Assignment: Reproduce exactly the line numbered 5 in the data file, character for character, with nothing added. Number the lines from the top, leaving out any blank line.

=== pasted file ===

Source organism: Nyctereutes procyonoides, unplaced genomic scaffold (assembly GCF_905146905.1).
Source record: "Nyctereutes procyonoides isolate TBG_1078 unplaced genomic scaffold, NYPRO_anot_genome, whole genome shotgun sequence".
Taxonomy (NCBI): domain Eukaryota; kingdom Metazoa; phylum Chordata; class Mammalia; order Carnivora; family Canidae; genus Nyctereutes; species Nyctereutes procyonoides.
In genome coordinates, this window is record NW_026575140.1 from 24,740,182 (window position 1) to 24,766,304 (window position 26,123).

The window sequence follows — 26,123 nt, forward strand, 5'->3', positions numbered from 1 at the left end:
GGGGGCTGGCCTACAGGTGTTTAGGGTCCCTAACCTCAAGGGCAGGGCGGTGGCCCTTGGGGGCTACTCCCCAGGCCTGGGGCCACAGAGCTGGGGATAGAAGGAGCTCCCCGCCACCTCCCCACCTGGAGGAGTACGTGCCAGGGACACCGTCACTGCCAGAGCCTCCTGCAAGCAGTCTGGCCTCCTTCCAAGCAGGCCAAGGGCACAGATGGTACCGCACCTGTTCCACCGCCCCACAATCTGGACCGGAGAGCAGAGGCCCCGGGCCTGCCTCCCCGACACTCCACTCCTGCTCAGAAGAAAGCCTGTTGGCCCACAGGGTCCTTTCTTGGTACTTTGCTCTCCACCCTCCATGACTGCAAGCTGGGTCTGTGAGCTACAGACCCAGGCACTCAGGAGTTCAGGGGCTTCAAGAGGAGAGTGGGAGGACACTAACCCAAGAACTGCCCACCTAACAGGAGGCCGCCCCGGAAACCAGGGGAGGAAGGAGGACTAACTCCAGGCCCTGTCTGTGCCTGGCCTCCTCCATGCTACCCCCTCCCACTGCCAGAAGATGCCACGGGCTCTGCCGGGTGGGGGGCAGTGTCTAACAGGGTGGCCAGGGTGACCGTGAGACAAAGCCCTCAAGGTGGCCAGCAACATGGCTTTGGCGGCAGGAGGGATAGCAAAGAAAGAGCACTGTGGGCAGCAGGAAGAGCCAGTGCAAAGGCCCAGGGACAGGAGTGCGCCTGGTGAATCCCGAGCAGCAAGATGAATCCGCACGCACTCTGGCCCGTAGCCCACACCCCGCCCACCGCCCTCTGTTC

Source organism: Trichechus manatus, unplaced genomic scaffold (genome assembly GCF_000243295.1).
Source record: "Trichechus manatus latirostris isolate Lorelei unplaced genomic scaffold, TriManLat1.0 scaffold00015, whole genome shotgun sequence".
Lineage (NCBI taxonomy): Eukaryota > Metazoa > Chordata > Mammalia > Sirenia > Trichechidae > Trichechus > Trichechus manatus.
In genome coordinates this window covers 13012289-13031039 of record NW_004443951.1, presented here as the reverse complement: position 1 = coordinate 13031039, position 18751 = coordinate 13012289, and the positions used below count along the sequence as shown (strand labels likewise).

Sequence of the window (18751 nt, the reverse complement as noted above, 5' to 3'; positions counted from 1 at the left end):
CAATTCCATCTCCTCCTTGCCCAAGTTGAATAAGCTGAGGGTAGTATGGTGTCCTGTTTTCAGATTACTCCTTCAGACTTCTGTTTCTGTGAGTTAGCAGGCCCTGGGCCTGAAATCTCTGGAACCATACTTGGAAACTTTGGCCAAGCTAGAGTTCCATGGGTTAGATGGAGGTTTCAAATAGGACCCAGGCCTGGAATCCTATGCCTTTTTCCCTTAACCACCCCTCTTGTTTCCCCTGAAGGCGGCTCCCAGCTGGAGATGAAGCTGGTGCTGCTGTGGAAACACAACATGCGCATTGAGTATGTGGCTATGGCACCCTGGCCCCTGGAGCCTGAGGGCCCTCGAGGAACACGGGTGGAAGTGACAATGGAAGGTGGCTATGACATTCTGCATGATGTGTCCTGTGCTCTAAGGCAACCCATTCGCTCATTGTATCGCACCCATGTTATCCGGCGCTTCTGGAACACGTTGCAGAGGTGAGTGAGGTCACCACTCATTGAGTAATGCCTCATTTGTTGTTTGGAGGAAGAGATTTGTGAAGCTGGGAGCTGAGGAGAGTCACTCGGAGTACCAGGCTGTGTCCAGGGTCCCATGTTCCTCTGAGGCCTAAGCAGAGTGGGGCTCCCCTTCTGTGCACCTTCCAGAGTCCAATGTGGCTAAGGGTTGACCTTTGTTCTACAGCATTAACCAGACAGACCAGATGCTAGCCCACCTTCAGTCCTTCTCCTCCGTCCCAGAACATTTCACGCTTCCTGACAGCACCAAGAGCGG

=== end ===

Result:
The window sequence follows — 26,123 nt, forward strand, 5'->3', positions numbered from 1 at the left end: